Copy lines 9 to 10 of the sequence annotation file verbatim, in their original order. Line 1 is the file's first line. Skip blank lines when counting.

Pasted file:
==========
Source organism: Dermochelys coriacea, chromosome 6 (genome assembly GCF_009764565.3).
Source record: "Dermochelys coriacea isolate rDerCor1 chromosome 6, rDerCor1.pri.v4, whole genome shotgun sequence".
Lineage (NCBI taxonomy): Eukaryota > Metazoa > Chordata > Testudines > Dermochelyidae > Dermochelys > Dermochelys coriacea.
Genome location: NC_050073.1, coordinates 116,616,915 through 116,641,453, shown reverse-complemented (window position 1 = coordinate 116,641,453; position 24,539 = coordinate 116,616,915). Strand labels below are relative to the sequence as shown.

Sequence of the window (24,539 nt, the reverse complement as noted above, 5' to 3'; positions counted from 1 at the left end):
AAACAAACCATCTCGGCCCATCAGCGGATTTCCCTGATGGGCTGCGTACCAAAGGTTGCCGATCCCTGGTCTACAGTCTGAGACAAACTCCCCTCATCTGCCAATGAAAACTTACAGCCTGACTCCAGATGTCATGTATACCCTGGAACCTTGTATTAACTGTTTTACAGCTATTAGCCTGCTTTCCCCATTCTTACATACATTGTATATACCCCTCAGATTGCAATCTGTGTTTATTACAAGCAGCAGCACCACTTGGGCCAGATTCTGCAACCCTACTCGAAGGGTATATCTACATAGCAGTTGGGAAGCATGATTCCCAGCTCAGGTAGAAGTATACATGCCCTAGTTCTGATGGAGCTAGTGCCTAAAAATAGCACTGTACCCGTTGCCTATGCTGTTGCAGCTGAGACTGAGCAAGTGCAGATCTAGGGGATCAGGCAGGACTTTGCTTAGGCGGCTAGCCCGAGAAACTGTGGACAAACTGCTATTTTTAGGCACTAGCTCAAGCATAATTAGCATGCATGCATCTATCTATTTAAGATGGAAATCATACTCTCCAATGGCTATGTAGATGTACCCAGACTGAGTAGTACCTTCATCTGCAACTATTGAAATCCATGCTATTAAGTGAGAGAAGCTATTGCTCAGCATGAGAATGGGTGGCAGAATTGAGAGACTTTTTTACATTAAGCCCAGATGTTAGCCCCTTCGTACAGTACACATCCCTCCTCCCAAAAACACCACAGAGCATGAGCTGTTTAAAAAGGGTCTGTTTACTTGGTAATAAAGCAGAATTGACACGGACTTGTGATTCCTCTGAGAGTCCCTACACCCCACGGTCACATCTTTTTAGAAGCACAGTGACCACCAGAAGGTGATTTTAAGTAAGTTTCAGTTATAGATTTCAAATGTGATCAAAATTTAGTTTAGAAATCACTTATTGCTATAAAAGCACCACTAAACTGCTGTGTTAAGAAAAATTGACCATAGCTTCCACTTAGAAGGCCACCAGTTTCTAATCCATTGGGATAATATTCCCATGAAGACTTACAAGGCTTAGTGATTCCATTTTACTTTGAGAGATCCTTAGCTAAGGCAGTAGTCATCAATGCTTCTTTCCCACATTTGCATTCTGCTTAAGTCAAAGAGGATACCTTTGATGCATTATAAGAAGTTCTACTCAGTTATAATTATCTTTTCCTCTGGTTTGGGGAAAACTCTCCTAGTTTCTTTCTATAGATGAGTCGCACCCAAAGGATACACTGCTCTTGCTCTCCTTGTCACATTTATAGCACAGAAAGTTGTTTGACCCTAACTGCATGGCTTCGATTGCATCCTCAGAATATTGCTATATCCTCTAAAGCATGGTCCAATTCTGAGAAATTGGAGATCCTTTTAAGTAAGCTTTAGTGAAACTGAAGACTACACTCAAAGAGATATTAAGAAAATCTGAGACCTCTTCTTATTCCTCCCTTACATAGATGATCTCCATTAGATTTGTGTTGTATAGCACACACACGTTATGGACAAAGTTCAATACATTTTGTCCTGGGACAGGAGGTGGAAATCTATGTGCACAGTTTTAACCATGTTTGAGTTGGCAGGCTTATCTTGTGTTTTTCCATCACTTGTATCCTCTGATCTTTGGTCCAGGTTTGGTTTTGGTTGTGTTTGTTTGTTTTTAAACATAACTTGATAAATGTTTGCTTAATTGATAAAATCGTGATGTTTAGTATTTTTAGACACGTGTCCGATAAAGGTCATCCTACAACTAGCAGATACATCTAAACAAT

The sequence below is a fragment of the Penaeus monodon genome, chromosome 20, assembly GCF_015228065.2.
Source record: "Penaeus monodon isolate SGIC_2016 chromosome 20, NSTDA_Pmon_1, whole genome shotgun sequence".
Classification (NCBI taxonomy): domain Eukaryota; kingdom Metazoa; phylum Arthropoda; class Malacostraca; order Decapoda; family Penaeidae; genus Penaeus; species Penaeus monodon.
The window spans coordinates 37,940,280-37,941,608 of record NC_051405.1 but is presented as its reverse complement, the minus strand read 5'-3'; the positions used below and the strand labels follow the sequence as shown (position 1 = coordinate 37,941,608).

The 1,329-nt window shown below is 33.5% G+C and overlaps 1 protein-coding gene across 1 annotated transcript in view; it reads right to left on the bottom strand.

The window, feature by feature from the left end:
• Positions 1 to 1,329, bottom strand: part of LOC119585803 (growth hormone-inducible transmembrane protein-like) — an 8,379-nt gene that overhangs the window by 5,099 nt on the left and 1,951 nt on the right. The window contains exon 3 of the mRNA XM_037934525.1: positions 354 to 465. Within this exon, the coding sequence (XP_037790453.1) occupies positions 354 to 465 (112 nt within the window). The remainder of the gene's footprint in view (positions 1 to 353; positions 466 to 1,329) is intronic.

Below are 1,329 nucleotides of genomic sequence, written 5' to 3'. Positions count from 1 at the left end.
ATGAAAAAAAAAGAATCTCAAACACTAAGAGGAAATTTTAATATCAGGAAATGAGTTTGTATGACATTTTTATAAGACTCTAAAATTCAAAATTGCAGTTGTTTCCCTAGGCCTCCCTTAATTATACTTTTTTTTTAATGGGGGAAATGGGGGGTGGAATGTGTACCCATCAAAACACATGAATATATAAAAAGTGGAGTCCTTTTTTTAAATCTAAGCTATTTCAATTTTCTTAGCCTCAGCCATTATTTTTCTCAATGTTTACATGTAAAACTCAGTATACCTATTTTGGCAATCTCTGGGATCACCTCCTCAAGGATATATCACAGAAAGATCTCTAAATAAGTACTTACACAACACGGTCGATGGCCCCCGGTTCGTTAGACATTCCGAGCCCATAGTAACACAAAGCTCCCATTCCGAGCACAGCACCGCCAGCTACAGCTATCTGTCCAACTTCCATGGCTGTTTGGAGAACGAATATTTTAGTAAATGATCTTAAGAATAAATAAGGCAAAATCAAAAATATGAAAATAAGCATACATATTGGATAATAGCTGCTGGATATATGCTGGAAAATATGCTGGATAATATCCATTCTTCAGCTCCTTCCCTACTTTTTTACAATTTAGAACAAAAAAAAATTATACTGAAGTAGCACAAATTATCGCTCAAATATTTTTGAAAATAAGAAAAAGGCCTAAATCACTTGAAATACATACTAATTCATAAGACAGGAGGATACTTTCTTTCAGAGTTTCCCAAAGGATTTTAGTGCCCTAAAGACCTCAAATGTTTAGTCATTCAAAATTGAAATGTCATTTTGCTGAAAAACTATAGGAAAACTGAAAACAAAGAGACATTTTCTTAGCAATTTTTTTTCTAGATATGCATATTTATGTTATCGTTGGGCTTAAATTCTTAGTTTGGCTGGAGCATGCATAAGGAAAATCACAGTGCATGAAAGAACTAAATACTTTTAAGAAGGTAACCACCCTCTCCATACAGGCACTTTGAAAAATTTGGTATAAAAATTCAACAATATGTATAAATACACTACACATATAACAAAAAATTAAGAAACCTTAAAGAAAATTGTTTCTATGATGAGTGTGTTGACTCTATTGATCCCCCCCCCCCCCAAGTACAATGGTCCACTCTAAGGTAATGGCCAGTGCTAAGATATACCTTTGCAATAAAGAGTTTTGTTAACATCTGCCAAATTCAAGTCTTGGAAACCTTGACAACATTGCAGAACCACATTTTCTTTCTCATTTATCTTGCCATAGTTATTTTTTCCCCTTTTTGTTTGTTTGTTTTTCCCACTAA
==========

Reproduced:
Classification (NCBI taxonomy): domain Eukaryota; kingdom Metazoa; phylum Arthropoda; class Malacostraca; order Decapoda; family Penaeidae; genus Penaeus; species Penaeus monodon.
The window spans coordinates 37,940,280-37,941,608 of record NC_051405.1 but is presented as its reverse complement, the minus strand read 5'-3'; the positions used below and the strand labels follow the sequence as shown (position 1 = coordinate 37,941,608).